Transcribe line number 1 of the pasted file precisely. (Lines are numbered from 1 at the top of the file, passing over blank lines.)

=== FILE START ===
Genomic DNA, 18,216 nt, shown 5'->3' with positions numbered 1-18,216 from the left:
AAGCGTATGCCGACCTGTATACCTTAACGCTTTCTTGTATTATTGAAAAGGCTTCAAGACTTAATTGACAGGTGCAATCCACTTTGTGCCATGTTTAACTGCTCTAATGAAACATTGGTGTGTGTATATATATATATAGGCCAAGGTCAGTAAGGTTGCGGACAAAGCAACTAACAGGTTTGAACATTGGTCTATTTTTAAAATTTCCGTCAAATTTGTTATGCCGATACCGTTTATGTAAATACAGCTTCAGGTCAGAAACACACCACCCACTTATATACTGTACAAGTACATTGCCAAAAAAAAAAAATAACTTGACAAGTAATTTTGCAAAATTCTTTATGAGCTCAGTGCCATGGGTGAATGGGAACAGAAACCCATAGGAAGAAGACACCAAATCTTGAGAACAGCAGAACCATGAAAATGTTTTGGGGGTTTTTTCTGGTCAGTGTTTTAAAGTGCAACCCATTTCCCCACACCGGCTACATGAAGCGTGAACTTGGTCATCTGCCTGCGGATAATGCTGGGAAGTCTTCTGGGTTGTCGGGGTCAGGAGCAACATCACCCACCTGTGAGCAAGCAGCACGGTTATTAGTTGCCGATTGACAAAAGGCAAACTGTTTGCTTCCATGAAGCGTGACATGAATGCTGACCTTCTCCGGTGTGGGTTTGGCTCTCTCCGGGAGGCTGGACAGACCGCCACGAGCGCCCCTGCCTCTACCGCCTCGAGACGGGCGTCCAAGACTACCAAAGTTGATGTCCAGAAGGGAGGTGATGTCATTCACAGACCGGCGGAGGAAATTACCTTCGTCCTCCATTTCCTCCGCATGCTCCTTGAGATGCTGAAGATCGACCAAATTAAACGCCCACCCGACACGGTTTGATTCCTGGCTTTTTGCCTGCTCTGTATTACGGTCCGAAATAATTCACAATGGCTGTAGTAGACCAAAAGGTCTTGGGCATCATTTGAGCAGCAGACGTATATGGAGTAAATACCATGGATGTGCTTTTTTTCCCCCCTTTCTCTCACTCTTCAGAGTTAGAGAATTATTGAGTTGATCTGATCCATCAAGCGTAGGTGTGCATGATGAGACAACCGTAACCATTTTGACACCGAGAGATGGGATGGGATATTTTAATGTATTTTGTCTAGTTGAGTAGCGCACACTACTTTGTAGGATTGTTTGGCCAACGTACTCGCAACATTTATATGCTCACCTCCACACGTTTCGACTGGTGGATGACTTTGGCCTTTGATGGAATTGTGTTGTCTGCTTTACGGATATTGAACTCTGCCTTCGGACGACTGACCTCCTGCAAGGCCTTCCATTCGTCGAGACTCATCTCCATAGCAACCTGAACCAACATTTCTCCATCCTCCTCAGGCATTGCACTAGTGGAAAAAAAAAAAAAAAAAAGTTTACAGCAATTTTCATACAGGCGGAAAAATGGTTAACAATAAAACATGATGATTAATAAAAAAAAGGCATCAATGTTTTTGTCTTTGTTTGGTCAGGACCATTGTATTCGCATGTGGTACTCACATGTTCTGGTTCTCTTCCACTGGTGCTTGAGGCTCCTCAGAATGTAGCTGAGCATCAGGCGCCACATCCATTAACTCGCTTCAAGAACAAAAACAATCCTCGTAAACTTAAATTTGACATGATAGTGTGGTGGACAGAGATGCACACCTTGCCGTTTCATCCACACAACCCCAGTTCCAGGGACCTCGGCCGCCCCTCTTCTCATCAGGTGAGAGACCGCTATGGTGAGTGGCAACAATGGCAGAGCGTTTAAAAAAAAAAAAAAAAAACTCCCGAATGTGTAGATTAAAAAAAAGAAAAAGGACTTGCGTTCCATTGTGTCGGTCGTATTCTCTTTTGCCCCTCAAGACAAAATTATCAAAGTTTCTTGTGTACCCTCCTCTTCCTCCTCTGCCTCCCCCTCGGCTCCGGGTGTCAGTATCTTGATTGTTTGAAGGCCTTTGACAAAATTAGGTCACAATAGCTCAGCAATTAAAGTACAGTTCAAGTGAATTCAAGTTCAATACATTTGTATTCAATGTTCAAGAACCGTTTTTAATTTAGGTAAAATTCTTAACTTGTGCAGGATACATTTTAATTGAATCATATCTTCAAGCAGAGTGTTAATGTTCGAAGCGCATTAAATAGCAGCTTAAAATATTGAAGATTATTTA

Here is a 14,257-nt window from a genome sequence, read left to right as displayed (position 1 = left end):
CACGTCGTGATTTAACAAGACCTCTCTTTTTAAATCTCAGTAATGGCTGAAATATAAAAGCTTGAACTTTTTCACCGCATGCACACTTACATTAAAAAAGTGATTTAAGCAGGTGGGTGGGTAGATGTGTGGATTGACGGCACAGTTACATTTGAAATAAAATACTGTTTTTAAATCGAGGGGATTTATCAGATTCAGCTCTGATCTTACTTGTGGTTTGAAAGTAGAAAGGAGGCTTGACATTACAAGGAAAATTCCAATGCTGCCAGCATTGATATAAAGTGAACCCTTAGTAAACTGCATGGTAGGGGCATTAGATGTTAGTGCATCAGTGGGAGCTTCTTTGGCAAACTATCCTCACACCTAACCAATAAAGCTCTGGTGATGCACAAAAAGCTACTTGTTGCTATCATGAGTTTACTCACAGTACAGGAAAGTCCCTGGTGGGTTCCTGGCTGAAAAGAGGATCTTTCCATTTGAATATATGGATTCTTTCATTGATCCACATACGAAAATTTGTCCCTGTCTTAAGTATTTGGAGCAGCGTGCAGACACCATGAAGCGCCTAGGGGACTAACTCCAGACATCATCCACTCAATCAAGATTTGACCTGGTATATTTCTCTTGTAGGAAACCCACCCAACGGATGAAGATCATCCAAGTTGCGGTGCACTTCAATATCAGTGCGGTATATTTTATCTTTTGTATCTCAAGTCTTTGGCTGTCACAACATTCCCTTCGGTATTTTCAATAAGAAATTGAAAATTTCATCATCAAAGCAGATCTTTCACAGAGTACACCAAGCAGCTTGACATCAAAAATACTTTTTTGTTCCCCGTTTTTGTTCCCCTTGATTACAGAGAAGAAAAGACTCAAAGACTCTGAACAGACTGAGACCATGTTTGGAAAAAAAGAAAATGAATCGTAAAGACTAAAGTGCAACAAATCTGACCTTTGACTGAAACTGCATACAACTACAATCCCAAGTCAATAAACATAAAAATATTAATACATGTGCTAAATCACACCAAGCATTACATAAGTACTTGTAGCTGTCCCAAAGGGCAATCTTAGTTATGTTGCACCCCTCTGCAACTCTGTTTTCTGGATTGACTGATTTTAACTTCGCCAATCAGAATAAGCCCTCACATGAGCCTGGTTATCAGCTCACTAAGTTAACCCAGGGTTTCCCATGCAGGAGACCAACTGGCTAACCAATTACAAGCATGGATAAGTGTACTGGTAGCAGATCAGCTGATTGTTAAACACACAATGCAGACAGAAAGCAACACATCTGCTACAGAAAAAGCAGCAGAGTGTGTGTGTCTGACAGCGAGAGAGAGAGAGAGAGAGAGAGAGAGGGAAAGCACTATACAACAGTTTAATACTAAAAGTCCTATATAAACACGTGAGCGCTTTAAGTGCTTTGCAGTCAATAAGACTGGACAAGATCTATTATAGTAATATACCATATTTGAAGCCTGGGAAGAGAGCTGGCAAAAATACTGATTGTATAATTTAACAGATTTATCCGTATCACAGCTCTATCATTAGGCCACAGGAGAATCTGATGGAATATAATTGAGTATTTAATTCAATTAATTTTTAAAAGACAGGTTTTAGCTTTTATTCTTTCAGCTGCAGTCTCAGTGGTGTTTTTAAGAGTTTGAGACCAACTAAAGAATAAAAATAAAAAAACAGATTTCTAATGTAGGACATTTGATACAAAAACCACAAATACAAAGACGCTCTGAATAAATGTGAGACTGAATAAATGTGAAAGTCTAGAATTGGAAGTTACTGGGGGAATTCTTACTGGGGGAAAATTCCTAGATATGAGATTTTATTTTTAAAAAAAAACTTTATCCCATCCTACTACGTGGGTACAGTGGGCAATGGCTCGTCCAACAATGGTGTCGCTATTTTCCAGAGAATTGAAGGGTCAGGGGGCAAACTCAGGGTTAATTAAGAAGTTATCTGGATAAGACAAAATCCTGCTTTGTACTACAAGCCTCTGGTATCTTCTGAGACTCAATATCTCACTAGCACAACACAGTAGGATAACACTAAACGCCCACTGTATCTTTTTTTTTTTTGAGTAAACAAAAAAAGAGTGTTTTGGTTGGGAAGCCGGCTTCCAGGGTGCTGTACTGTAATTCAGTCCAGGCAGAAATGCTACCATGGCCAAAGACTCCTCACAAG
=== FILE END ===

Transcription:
Genomic DNA, 18,216 nt, shown 5'->3' with positions numbered 1-18,216 from the left: